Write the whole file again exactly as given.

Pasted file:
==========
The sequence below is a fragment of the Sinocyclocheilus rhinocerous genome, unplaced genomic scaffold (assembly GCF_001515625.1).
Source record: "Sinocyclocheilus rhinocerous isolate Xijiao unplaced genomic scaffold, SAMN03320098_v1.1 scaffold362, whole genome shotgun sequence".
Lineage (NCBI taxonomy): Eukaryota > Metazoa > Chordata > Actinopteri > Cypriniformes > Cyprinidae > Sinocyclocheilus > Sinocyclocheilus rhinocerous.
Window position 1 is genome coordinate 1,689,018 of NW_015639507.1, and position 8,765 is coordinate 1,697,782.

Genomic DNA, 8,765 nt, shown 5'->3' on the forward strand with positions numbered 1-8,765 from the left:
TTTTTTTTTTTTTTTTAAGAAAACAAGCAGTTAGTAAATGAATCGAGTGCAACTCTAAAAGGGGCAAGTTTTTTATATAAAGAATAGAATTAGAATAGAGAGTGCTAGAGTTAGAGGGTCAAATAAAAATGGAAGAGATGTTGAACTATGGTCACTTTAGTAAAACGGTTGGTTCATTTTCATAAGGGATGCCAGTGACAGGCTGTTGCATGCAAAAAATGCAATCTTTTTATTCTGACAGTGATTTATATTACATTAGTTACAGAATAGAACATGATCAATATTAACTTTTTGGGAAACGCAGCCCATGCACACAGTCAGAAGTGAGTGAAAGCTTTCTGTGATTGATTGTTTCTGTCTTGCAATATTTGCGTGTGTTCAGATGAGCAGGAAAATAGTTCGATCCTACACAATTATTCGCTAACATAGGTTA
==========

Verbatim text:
The sequence below is a fragment of the Sinocyclocheilus rhinocerous genome, unplaced genomic scaffold (assembly GCF_001515625.1).
Source record: "Sinocyclocheilus rhinocerous isolate Xijiao unplaced genomic scaffold, SAMN03320098_v1.1 scaffold362, whole genome shotgun sequence".
Lineage (NCBI taxonomy): Eukaryota > Metazoa > Chordata > Actinopteri > Cypriniformes > Cyprinidae > Sinocyclocheilus > Sinocyclocheilus rhinocerous.
Window position 1 is genome coordinate 1,689,018 of NW_015639507.1, and position 8,765 is coordinate 1,697,782.

Genomic DNA, 8,765 nt, shown 5'->3' on the forward strand with positions numbered 1-8,765 from the left:
TTTTTTTTTTTTTTTTAAGAAAACAAGCAGTTAGTAAATGAATCGAGTGCAACTCTAAAAGGGGCAAGTTTTTTATATAAAGAATAGAATTAGAATAGAGAGTGCTAGAGTTAGAGGGTCAAATAAAAATGGAAGAGATGTTGAACTATGGTCACTTTAGTAAAACGGTTGGTTCATTTTCATAAGGGATGCCAGTGACAGGCTGTTGCATGCAAAAAATGCAATCTTTTTATTCTGACAGTGATTTATATTACATTAGTTACAGAATAGAACATGATCAATATTAACTTTTTGGGAAACGCAGCCCATGCACACAGTCAGAAGTGAGTGAAAGCTTTCTGTGATTGATTGTTTCTGTCTTGCAATATTTGCGTGTGTTCAGATGAGCAGGAAAATAGTTCGATCCTACACAATTATTCGCTAACATAGGTTA